Posted by: Titus Presler | February 6, 2013

“[Africa’s] where I found faith” – Justin Welby, new Archbishop of Canterbury

“I owe Nigeria and Africa a huge amount.  It’s where I found faith, in Kenya.  Nigeria has nurtured me and it’s a country I love.”

So said Justin Welby to the BBC on the steps of St. Paul’s Cathedral in London on Monday, 4 February 2013, just after the Confirmation of Election service that is yet another step toward the March 21 liturgy in which he will be enthroned as Archbishop of Canterbury.

His testimony is confirmation of another kind, confirmation of the role that cross-cultural encounter has in engendering and deepening religious faith.  Welby was an oil executive who traveled a great deal to Africa, especially Nigeria, and evidently it was during those travels that encounters with African spirituality brought him to Christian faith.  He was probably a nominal Christian, and his point is that it was in Africa that faith came alive to him as a Christian.

Christian missionaries, especially since the mid-20th century, offer similar testimony – not necessarily that they “found faith,” but that the faith with which they went out in mission was deepened and transformed by their encounters with people in other cultures who “faithed” in other religions, with people who were already Christian, and with people who became Christian through their ministries. 

That is certainly my experience in three major contexts.  In India I grew up with expressions of faith from Hindus, Muslims, Christians, Jains and Sikhs, so I knew practically from the cradle that faith is deep and diverse.  Living and working in post-war Zimbabwe brought me in touch with powerful expressions of Christian spirituality and community life that permanently transformed my approach to prayer, preaching and church leadership.  Here in Pakistan the pervasive influence of Islam – and a very conservative version at that – is working changes in my approach to prayer, theology and inter-religious relations.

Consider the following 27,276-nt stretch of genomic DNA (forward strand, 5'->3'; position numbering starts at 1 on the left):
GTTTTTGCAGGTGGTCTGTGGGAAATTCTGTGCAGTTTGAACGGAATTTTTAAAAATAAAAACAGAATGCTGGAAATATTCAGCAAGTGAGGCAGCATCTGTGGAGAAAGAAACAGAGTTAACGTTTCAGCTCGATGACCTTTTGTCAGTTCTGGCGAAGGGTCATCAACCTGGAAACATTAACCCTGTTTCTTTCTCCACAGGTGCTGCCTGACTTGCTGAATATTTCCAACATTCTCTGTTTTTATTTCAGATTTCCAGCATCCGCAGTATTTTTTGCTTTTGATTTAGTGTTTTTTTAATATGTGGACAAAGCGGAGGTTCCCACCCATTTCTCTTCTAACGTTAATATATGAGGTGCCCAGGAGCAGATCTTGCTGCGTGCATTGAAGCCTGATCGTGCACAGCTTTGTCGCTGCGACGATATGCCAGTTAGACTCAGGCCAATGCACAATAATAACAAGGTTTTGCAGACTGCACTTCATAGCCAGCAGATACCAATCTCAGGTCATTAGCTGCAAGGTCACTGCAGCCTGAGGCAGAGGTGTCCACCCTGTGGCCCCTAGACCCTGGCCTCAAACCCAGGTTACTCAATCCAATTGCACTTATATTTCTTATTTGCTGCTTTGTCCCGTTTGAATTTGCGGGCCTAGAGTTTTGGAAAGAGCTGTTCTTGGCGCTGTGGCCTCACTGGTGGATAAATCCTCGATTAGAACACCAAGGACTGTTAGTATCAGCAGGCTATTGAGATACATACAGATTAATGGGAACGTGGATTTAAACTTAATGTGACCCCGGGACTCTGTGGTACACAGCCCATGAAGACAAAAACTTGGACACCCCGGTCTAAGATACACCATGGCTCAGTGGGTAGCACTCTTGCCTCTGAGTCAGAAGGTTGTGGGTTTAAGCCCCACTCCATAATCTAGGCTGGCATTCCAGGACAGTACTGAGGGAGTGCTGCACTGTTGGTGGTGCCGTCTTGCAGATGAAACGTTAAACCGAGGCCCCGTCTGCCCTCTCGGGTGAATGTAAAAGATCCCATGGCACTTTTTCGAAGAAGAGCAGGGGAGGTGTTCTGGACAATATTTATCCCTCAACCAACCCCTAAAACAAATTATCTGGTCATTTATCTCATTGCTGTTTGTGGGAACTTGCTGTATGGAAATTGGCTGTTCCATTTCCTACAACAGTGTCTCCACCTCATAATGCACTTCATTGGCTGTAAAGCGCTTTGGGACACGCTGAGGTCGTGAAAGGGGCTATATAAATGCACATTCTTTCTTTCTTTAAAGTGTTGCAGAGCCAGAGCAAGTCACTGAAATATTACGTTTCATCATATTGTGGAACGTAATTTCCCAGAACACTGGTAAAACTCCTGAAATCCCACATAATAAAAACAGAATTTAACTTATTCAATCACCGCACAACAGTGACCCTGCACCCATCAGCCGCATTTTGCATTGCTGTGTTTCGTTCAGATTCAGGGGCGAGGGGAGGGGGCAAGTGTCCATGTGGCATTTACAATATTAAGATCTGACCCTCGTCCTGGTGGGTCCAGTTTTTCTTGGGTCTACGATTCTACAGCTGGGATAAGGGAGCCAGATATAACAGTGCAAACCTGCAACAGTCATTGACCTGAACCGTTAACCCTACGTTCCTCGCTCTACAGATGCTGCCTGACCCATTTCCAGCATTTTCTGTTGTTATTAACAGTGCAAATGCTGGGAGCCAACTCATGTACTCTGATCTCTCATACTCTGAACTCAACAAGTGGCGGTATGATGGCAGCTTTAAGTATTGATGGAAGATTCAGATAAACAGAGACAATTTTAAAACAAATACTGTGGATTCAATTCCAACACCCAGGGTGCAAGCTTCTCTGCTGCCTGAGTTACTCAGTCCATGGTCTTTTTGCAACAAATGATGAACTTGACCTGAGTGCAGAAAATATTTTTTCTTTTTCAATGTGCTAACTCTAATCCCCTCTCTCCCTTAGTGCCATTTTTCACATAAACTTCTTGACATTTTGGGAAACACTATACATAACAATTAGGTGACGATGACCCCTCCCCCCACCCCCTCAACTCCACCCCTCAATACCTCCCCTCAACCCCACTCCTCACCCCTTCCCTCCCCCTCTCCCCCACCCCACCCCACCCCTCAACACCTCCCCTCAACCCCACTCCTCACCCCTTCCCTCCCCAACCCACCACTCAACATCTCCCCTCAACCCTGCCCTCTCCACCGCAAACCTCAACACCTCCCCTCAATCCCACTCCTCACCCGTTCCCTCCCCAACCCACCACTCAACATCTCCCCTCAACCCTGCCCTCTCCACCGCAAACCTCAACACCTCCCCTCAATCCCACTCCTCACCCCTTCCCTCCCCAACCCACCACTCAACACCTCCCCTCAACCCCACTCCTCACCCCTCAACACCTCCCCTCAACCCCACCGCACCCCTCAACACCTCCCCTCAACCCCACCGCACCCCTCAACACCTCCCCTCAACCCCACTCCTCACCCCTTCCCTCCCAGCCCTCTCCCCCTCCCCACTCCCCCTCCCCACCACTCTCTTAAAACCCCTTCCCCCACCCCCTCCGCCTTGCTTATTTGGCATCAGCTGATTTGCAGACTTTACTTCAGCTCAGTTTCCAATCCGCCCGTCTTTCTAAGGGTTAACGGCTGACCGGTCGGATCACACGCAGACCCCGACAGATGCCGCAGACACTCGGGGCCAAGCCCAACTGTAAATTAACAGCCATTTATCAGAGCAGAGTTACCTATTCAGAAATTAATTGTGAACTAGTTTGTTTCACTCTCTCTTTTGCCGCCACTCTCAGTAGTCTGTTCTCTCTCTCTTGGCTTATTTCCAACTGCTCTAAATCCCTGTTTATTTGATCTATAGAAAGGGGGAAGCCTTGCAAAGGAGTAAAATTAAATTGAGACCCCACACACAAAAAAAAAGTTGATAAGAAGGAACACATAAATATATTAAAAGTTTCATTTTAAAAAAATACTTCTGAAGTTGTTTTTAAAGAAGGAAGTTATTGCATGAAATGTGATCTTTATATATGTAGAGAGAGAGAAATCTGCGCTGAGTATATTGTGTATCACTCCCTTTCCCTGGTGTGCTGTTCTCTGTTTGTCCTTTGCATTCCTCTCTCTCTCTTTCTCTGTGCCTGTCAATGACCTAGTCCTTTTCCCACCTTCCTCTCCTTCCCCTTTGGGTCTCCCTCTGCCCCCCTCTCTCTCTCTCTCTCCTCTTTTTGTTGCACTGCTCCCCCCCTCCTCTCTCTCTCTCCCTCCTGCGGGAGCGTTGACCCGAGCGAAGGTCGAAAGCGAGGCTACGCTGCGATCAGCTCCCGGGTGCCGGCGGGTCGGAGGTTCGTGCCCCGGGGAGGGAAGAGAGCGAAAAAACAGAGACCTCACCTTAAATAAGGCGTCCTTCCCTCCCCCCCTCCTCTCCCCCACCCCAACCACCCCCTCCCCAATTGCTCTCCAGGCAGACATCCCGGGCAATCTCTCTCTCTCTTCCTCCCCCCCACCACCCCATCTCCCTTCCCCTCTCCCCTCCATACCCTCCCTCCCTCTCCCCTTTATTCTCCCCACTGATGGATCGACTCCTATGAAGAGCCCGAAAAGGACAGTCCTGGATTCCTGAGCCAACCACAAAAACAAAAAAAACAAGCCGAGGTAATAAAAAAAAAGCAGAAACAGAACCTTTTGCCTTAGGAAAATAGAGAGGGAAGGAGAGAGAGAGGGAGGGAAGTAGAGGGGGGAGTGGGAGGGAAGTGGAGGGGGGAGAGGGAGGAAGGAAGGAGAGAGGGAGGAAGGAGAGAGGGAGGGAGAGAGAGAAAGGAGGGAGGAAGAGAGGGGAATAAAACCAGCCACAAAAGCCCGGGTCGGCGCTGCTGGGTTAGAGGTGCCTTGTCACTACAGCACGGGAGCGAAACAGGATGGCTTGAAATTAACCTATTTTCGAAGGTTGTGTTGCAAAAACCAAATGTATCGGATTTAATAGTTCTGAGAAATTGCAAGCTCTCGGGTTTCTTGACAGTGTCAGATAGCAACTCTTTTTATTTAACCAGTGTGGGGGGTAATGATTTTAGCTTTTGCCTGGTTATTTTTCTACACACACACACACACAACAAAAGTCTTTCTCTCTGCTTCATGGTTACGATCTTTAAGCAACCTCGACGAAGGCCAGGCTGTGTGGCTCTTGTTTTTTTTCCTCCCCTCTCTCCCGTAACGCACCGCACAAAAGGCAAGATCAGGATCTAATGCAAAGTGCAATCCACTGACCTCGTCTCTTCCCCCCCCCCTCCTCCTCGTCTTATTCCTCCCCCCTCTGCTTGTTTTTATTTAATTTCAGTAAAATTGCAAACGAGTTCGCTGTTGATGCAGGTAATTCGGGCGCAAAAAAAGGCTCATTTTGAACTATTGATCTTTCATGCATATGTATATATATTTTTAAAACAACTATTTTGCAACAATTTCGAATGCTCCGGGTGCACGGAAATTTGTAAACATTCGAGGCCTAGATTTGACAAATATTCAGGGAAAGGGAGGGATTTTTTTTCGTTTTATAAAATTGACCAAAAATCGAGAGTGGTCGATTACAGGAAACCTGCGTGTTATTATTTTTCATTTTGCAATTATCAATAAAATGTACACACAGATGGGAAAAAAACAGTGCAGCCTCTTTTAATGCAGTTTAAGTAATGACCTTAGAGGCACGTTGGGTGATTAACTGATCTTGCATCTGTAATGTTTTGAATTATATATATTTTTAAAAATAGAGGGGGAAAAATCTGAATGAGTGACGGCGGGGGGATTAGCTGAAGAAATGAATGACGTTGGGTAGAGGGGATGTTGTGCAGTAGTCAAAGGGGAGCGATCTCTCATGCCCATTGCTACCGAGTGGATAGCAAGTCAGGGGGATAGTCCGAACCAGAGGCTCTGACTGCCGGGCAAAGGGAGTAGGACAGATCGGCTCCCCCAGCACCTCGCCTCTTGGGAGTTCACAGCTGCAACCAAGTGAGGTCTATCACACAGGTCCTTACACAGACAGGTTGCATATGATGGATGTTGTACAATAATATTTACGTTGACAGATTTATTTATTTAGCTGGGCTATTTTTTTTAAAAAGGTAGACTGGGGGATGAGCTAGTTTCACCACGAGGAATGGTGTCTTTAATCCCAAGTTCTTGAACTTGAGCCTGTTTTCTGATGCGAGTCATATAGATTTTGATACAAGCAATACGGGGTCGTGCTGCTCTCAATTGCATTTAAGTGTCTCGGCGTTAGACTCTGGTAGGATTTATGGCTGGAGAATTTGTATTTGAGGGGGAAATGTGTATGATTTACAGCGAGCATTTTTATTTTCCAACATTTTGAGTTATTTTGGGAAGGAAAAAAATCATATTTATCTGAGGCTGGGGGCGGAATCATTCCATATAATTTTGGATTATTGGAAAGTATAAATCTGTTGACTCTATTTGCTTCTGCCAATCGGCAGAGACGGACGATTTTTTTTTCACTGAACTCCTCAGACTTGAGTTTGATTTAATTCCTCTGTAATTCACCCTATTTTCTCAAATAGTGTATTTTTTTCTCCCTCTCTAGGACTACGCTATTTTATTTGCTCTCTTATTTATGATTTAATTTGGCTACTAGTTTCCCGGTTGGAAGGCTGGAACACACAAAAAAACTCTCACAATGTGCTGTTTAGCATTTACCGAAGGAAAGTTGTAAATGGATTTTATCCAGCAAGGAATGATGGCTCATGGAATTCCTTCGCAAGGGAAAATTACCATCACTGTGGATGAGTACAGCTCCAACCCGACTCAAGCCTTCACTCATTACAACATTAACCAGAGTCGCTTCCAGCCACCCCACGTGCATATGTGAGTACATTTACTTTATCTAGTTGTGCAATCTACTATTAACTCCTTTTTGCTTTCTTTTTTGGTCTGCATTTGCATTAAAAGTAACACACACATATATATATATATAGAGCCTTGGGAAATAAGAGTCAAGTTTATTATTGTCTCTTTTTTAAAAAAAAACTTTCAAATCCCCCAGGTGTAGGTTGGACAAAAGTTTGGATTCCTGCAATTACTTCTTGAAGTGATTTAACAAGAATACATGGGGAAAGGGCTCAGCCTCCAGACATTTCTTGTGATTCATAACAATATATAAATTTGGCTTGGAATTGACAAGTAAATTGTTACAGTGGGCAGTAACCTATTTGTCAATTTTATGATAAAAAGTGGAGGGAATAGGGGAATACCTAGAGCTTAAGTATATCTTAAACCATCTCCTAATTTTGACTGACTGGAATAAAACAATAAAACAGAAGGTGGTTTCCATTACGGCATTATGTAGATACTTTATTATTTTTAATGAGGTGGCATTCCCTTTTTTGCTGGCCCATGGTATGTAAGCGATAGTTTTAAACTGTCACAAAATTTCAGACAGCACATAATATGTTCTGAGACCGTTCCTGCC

So mission is indeed two-way, whether by intention or inevitability.  One cannot be in a cross-cultural setting without being formed by it.

Notable about Welby’s comment is that the new leader of the Anglican Communion is saying not simply that his religious life was affected or influenced by his time in Africa, but that he “found faith” in Africa.  Church people in places like Nigeria, Kenya, Zimbabwe, India and Pakistan often note how “indebted” they are to the work of the missionaries who first proclaimed the gospel in their midst and catalyzed the growth of the church there.  Now the new Archbishop of Canterbury – very English, very white, very Western – reciprocates that gratitude and indebtedness: “I owe Nigeria and Africa a huge amount.”

The context of the comment was discussion about the new archbishop’s approach to divisions in the Anglican Communion about human sexuality.  The interviewer first asked him about how to avoid a split in the communion in view of how Anglican leaders in Nigeria, Uganda and Kenya had denounced the Church of England’s affirmation last year of the ordination of gay bishops.  After saying he supported the CofE’s move, Welby continued, “I’m deeply committed to working right across the church to enable people to understand each other and to find ways forward in what is a very complex subject.”

Noting that Welby had visited Nigeria 75 times over the years, the interviewer then asked him, “Do you think you can build bridges with the Church in Nigeria over this issue and others?”  Welby responded, “I don’t think it’s so much a matter of building bridges.  I owe Nigeria and Africa a huge amount.  It’s where I found faith, in Kenya.  Nigeria has nurtured me and it’s a country I love.  So it’s not a case of building bridges, it’s a case of living out the fellowship that Christ has given us, the love that Christ has given us for one another.”

This is a wise response, though the past pattern of Anglican leaders in Nigeria, Uganda and Kenya around the sexuality controversy make it unlikely that even such a simple and candid expression of Christian fellowship will make much difference to them.

Equally and perhaps more important, the interviewer then brought up Christian-Muslim relations and asked whether Welby would be active in Tony Blair’s initiative to address Christian-Muslim conflict in Nigeria, to which Welby responded, “Providing that the Nigerian church is happy with that, yes, very much so – something I feel passionately about is trying to avoid situations of destructive conflict.”

We pray him well.


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